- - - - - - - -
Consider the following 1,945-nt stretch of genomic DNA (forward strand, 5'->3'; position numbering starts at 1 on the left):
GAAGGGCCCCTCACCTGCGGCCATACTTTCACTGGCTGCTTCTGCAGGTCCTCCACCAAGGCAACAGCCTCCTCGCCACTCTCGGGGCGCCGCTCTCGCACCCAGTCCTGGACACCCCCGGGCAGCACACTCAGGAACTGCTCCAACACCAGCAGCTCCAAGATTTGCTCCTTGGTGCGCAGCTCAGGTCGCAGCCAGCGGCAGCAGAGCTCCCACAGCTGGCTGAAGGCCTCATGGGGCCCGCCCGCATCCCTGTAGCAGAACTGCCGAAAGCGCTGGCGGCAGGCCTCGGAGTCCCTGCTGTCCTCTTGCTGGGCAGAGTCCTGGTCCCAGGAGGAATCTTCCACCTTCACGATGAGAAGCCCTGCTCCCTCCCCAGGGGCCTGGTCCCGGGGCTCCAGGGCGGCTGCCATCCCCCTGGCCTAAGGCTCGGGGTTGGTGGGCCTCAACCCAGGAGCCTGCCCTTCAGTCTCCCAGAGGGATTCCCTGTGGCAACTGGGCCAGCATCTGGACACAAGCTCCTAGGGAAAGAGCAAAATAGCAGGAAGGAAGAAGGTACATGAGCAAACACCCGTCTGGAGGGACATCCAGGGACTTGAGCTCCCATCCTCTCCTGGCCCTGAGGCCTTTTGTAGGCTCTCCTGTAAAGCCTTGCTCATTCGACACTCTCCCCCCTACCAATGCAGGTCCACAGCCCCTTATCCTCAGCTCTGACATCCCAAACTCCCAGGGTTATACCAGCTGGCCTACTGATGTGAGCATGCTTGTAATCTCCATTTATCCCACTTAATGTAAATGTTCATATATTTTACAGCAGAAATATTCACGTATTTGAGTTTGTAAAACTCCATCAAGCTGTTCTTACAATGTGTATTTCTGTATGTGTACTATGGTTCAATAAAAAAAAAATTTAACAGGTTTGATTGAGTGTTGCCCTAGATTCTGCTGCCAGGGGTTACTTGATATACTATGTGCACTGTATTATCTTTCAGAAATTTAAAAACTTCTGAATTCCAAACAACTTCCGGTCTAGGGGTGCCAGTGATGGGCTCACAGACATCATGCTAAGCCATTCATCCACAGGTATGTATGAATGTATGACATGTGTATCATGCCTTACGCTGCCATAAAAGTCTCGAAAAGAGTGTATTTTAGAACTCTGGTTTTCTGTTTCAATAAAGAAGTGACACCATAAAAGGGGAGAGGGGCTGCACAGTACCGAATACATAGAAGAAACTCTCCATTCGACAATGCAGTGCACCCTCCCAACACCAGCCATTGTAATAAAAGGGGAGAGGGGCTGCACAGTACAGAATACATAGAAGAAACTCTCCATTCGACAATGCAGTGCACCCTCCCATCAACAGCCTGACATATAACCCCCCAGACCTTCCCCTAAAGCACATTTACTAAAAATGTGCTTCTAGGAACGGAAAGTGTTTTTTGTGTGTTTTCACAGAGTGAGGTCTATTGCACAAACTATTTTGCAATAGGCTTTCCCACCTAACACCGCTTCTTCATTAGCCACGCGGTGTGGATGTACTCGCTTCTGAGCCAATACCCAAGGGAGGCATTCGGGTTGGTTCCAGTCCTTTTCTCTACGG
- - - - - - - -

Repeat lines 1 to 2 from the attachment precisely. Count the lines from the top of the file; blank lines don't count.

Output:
Consider the following 1,945-nt stretch of genomic DNA (forward strand, 5'->3'; position numbering starts at 1 on the left):
GAAGGGCCCCTCACCTGCGGCCATACTTTCACTGGCTGCTTCTGCAGGTCCTCCACCAAGGCAACAGCCTCCTCGCCACTCTCGGGGCGCCGCTCTCGCACCCAGTCCTGGACACCCCCGGGCAGCACACTCAGGAACTGCTCCAACACCAGCAGCTCCAAGATTTGCTCCTTGGTGCGCAGCTCAGGTCGCAGCCAGCGGCAGCAGAGCTCCCACAGCTGGCTGAAGGCCTCATGGGGCCCGCCCGCATCCCTGTAGCAGAACTGCCGAAAGCGCTGGCGGCAGGCCTCGGAGTCCCTGCTGTCCTCTTGCTGGGCAGAGTCCTGGTCCCAGGAGGAATCTTCCACCTTCACGATGAGAAGCCCTGCTCCCTCCCCAGGGGCCTGGTCCCGGGGCTCCAGGGCGGCTGCCATCCCCCTGGCCTAAGGCTCGGGGTTGGTGGGCCTCAACCCAGGAGCCTGCCCTTCAGTCTCCCAGAGGGATTCCCTGTGGCAACTGGGCCAGCATCTGGACACAAGCTCCTAGGGAAAGAGCAAAATAGCAGGAAGGAAGAAGGTACATGAGCAAACACCCGTCTGGAGGGACATCCAGGGACTTGAGCTCCCATCCTCTCCTGGCCCTGAGGCCTTTTGTAGGCTCTCCTGTAAAGCCTTGCTCATTCGACACTCTCCCCCCTACCAATGCAGGTCCACAGCCCCTTATCCTCAGCTCTGACATCCCAAACTCCCAGGGTTATACCAGCTGGCCTACTGATGTGAGCATGCTTGTAATCTCCATTTATCCCACTTAATGTAAATGTTCATATATTTTACAGCAGAAATATTCACGTATTTGAGTTTGTAAAACTCCATCAAGCTGTTCTTACAATGTGTATTTCTGTATGTGTACTATGGTTCAATAAAAAAAAAATTTAACAGGTTTGATTGAGTGTTGCCCTAGATTCTGCTGCCAGGGGTTACTTGATATACTATGTGCACTGTATTATCTTTCAGAAATTTAAAAACTTCTGAATTCCAAACAACTTCCGGTCTAGGGGTGCCAGTGATGGGCTCACAGACATCATGCTAAGCCATTCATCCACAGGTATGTATGAATGTATGACATGTGTATCATGCCTTACGCTGCCATAAAAGTCTCGAAAAGAGTGTATTTTAGAACTCTGGTTTTCTGTTTCAATAAAGAAGTGACACCATAAAAGGGGAGAGGGGCTGCACAGTACCGAATACATAGAAGAAACTCTCCATTCGACAATGCAGTGCACCCTCCCAACACCAGCCATTGTAATAAAAGGGGAGAGGGGCTGCACAGTACAGAATACATAGAAGAAACTCTCCATTCGACAATGCAGTGCACCCTCCCATCAACAGCCTGACATATAACCCCCCAGACCTTCCCCTAAAGCACATTTACTAAAAATGTGCTTCTAGGAACGGAAAGTGTTTTTTGTGTGTTTTCACAGAGTGAGGTCTATTGCACAAACTATTTTGCAATAGGCTTTCCCACCTAACACCGCTTCTTCATTAGCCACGCGGTGTGGATGTACTCGCTTCTGAGCCAATACCCAAGGGAGGCATTCGGGTTGGTTCCAGTCCTTTTCTCTACGG